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Most cases of acute mediastinitis are secondary to postoperative complications and esophageal perforation [5]. Acute sternal osteomyelitis and septic arthritis of the sterno-clavicular joint may spread into the mediastinum [5]. Risk factors for sternal osteomyelitis include IV drug use, HIV, and other immunodeficiency conditions [5]. Risk factors for sterno-clavicular septic arthritis (most commonly S. aureus or P. aeruginosa) include diabetes, rheumatoid arthritis, and IV drug use [5]. Despite appropriate antibiotic therapy and surgical removal of infected and necrotic tissue/debridement relapse occur in up to 18% of patients with staphylococcal mediastinitis [6].

Mediastinitis is a relatively uncommon (incidence 0.5 to 5%), but serious complication following median sternotomy (mortality 7-80%) [5]. Mortality can be decreased if the diagnosis is made early and sternal debridment and antibiotic lavage are performed [1]. The most common organism for post-op mediastinitis is S. aureus [5]. Risk factors include diabetes, obesity, internal mammary artery harvest, excessive cautery, and prolonged surgical duration [7]. Symptoms include fever, eryhtema, surgical site drainage, chest pain, sternal instability, and sternal dehiscence [7].

Normal post-surgical findings after sternotomy include callus formation (which begins after the 3rd post-op month), small gaps or offsets, and impactions [4]. Only 50% of sternotomies appear completely healed after 6 months; however, sternal union should be complete within one year of the procedure [4].

Dehiscence- which is defined as identifiable disruption of the sternotomy- is frequently associated with the development of mediastinitis [4,5]. The development of dehiscence later than the 2nd week after sternotomy is suggestive of mediastinitis [4]. Clinically patients present with acute chest pain, high fever, chills, and leukocytosis [5]. Obesity, insulin-dependent diabetes,and the use of internal mammary artery grafts (especially bilateral grafts) are risk factors for the development of postoperative mediastinitis [5].


CXR: Radiographic abnormalities frequently precede the clinical diagnosis of sternal dehiscence by an average of 3 days [4]. On plain film radiographs, sternal wire migration or rotation is an indication that the patient has developed a sternal dehiscence which may be secondary to mediastinitis [4]. Occasionally, a mid-sternal vertical lucency wider than 3 mm can be seen representing the separating fragments [4]. Gaps less than 3 mm are usually not associated with clinical instability, but progressive widening of the incisional gap is indicative of dehiscence [4]. Other findings of mediastinitis include mediastinal widening and loss of the normal mediastinal contour [5]. Air-fluid levels may be seen within the anterioir mediastinum on the lateral view.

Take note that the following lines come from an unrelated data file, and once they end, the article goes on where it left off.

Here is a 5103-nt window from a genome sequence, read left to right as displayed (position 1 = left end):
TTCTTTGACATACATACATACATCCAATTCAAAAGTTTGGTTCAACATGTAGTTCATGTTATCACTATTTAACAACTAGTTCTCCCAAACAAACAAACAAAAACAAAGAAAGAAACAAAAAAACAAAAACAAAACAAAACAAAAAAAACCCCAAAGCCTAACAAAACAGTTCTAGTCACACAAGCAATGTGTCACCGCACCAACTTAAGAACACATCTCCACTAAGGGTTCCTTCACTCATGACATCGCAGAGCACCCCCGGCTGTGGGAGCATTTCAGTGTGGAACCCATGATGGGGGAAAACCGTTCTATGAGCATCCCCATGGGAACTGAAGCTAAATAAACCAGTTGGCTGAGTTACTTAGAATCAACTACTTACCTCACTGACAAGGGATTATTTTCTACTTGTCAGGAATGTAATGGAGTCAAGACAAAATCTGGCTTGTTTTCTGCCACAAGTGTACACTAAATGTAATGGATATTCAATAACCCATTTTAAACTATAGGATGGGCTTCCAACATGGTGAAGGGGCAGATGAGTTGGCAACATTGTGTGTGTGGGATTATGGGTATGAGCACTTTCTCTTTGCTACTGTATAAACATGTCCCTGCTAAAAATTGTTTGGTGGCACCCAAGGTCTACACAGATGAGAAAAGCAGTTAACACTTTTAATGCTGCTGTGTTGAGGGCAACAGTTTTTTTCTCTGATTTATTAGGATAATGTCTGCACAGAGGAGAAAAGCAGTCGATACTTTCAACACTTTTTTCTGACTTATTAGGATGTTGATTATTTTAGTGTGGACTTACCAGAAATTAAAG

Computed tomography: Following mediansternotomy strandy densities can be seen within the anterior mediastinal fat for up to 2 to 3 weeks, however, the mediastinal fat planes are generally preserved. Small collections of air may be identified normally for up to 7 days after the procedure. Focal retrosternal fluid collections or hematomas may also be identified for several days to 2 weeks- again, the mediastinal fat planes are usually preserved. The sternal defect may be slightly irregular or offset. A small amount of pericardial thickening or fluid can be expected in the early post-operative period.

Similar to CXR, a lucent separation between the sternal fragments of mor than 3mm is suggestive of dehiscense [5]. Findings of mediastinitis include localized mediastinal fluid collections and the presence of mediastinal air. Secondary findings include edema/increased density within the adjacent mediastinal soft tissues (with obliteration of the mediastinal fat planes [3]), sternal separation, pleural effusion, and adenopathy. Early sternal osteomyelitis can be very difficult to differentiate from normal post-surgical sternal irregularities.The presence of mediastinal gas bubbles and fluid collections after the 14th post-operative day is has a sensitivity and specificity approaching 100% for acute mediastinitis [5].

In the early post-operative period (to day 14 post-op), normal post-operative changes within the mediastinum (as discussed above) may mimic mediastinitis- during this period, CT scan has a specificity of as low as 33%. Significant improvement in specificity occurs after day 14 (up to 100% in one article). The sensitivity remains high (up to 100%) both in the early and late post-operative periods. Despite its low specificity, CT can still prove useful in guiding aspiration and drainage of fluid collections which can then be sent for culture. [1,2]


(1) AJR 1992; Templeton PA, Fishman EK. CT evaluation of poststernotomy complications.159; 45-50 (Review. No abstract available)

(2) Radiology 1996; 201: 463-466

(3) AJR 2003; Li AE, Fishman EK. Evaluation of complications after sternotomy using single- and multidetector CT with three-dimensional volume rendering. 181: 1065-1070

(4)  Radiographics 2009; Restrepo CS, et al. Imaging appearances of the sternum and sternoclavicular joints. 29: 839-859

(5) Radiographics 2011; Katabathina VS, et al. Nonvascular, nontraumatic mediastinal emergencies in adults: a comprehensive review of imaging findings. 31: 1141-1160

(6) J Nucl Cardiol 2015; Rouzet F, et al. Diagnostic value of 99mTc-HMPAO-labeled leukocytes scinitgraphy in suspicion of post-sternotomy mediastinitis relapse. 22: 123-129

(7) AJR 2018; Hota P, et al. Poststernotomy complications: a multimodality review of normal and abnormal post operative imaging findings. 211: 1194-1205

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